Greek authorities in Lesbos are vying to find refugees who tested positive for Covid-19 before a series of devastating fires forced thousands to flee Europe’s largest migrant camp.
Health officials have sent 19,000 test kits to the northeastern Aegean island amid fears of an increase in coronavirus cases.
“This is a very dangerous, very explosive situation,”
Only eight of the more than three dozen refugees diagnosed with the virus have been found. Authorities say they were quarantined in a special area with close family members.
Additional police units were sent to the island on Thursday, reinforcing a cordon around Moria, whose charred remains were still smoldering when new fires broke out in and around the facility more than 24 hours after the main fire began.
The sheltered men, women and children slept on the side of the road, in olive groves and even a cemetery after the fires that started late Tuesday. Many woke up on Thursday, huddled in sheets and blankets, their only protection from strong winds.
Hopes that some would be able to return to the small camp on the hill that survived hell were dashed by a second wave of fire.
In the early morning light, former residents could be seen in the apocalyptic landscape, desperately searching for belongings. Less than 48 hours after the first fire, the infamous overcrowded facility – home to 13,000 people earlier in the week – was reduced to just over a pile of twisted steel and a melted tent canvas.
Greek officials who declared a state of emergency on Lesbos say the fires were deliberately started by asylum seekers responding to quarantine measures after Covid-19 infections were discovered.
Moria, like other refugee camps in Greece, has been concluding since the pandemic began in March. The closure fueled anger and hostility among people who had waited, often for years, before the pandemic, responded to asylum applications.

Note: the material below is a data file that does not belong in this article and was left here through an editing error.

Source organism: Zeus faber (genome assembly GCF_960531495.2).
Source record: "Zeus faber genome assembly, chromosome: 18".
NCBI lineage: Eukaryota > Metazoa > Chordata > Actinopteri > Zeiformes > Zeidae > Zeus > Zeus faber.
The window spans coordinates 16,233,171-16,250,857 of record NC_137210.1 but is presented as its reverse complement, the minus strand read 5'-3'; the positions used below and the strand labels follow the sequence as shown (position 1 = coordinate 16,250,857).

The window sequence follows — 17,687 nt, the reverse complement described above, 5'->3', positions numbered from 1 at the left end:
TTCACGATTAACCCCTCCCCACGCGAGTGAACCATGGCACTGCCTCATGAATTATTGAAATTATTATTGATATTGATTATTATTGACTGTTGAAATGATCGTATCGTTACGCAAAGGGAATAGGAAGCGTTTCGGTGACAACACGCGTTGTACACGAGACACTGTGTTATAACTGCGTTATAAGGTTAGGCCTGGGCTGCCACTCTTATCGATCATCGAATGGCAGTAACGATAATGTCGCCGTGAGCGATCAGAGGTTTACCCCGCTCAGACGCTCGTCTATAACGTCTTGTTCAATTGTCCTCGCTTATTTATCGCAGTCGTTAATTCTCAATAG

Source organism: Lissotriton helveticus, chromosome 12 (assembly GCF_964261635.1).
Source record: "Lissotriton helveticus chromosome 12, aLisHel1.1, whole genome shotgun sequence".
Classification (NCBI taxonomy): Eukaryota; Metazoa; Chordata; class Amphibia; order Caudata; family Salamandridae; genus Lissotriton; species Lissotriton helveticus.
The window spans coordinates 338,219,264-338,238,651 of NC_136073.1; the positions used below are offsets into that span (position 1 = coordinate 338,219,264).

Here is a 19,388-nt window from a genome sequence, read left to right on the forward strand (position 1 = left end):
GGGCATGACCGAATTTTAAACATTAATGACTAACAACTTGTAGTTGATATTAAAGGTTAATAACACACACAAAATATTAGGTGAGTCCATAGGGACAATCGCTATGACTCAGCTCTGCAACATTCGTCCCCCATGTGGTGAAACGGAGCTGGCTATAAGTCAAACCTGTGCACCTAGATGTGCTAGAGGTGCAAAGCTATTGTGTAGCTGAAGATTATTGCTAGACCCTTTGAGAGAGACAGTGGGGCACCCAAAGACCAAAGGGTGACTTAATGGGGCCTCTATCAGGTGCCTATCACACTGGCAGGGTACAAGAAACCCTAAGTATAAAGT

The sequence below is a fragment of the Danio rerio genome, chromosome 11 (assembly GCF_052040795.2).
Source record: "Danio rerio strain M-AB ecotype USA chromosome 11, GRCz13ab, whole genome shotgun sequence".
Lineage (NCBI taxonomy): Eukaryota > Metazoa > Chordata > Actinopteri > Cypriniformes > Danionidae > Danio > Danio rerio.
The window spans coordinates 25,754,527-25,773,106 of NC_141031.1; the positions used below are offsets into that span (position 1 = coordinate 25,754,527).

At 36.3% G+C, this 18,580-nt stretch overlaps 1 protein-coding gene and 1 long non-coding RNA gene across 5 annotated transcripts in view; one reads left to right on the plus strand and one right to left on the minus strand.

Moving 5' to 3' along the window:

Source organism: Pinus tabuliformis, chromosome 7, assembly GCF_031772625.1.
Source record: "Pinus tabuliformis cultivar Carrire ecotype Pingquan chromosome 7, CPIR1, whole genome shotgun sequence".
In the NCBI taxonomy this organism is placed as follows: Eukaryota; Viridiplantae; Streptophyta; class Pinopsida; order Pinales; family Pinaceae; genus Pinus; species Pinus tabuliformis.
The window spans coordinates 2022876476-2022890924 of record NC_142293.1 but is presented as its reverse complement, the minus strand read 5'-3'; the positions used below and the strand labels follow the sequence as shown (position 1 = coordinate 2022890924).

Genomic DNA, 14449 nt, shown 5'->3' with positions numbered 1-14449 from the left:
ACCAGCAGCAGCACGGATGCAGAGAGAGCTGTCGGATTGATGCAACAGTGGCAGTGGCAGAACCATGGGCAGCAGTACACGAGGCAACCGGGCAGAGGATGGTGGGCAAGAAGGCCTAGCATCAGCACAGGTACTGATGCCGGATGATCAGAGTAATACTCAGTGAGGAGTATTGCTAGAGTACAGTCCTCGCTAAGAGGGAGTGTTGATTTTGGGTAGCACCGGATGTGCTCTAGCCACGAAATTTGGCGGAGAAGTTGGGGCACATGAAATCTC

“Some people do not respect the host country,” Stelios Petas, a government spokesman, told reporters in Athens. “They believed that if they set Moria on fire, they would be able to leave the island indiscriminately,” he added, adding that only unaccompanied minors would be removed from Lesbos. “We tell them they didn’t understand. They will not leave because of the fire. ”
In an EU-funded operation, a third charter plane carrying the last of the 406 children housed at the holding center took off from Mytilene International Airport in northern Greece on Thursday morning. From there, they are expected to continue their travels to EU countries that have promised to accept them.
Efforts are focused on the government and the UN refugee agency, which are sending thousands of tents in addition to a ferry and two naval vessels for temporary accommodation.
The center-right government faces stiff opposition from locals, tired of their island being at the forefront of migratory flows from the war-torn Middle East, Africa and Asia.
In the summer of 2015, at the height of the Syrian civil war, nearly 1 million refugees crossed the sea from Turkey to Europe via Lesbos.
A former barracks army originally designed to accommodate less than 3,000 men, Moria had eight times the capacity at the beginning of the year. Human rights groups have criticized the facility and its appalling living conditions, as the miserable face of distracted European migration policies and the inability to manage refugees humanely. Many call it a stain on the continent’s conscience.
On Thursday, while the army was clearing the wreckage with bulldozers and excavators, enraged villagers set up blockades to prevent them from entering the camp.
“[The refugees] we have to go somewhere else, “said Tsimis, deputy mayor. “We understand their plight, but the people here are also exhausted. Either they are taken to an uninhabited island, or, if that is not possible, Europe must accept them. “
Greek Migration Minister Notis Mitarachi, a staunch supporter of open-air island camps like Moria, replaced by smaller, “closed” detention centers, called for calm. However, the prospect of the centers has been criticized by aid groups and islanders, who fear the camps will become permanent sites.
“Everyone has to be realistic,” Mitarachi told Skai TV, saying the government’s priority is not to have a “homeless family” until the evening.
“At the moment we are facing two fronts. One is the migrants who resort to extortion to leave, and the other local leaders who do not show the necessary responsibility in such a difficult [time]. “